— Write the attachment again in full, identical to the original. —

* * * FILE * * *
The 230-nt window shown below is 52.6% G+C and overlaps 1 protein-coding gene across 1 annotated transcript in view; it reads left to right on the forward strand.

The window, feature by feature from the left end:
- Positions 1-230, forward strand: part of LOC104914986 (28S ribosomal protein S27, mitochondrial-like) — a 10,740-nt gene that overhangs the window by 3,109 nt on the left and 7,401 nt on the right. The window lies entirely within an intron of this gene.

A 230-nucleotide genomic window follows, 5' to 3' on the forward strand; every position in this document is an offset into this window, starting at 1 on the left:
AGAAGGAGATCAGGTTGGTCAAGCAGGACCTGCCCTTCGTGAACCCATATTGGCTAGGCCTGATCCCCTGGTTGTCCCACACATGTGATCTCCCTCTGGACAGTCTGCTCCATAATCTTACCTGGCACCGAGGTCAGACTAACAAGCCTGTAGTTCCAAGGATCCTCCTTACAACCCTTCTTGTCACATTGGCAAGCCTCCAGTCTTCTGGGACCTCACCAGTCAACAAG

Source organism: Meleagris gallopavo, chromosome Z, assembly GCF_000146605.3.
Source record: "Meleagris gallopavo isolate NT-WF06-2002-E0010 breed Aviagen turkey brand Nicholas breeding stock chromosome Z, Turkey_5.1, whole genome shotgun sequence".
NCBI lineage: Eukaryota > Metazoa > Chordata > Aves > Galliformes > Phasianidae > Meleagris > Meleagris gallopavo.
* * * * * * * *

The 230-nt window shown below is 52.6% G+C and overlaps 1 protein-coding gene across 1 annotated transcript in view; it reads left to right on the forward strand.

The window, feature by feature from the left end:
- Positions 1-230, forward strand: part of LOC104914986 (28S ribosomal protein S27, mitochondrial-like) — a 10,740-nt gene that overhangs the window by 3,109 nt on the left and 7,401 nt on the right. The window lies entirely within an intron of this gene.

A 230-nucleotide genomic window follows, 5' to 3' on the forward strand; every position in this document is an offset into this window, starting at 1 on the left:
AGAAGGAGATCAGGTTGGTCAAGCAGGACCTGCCCTTCGTGAACCCATATTGGCTAGGCCTGATCCCCTGGTTGTCCCACACATGTGATCTCCCTCTGGACAGTCTGCTCCATAATCTTACCTGGCACCGAGGTCAGACTAACAAGCCTGTAGTTCCAAGGATCCTCCTTACAACCCTTCTTGTCACATTGGCAAGCCTCCAGTCTTCTGGGACCTCACCAGTCAACAAG

Source organism: Meleagris gallopavo, chromosome Z, assembly GCF_000146605.3.
Source record: "Meleagris gallopavo isolate NT-WF06-2002-E0010 breed Aviagen turkey brand Nicholas breeding stock chromosome Z, Turkey_5.1, whole genome shotgun sequence".
NCBI lineage: Eukaryota > Metazoa > Chordata > Aves > Galliformes > Phasianidae > Meleagris > Meleagris gallopavo.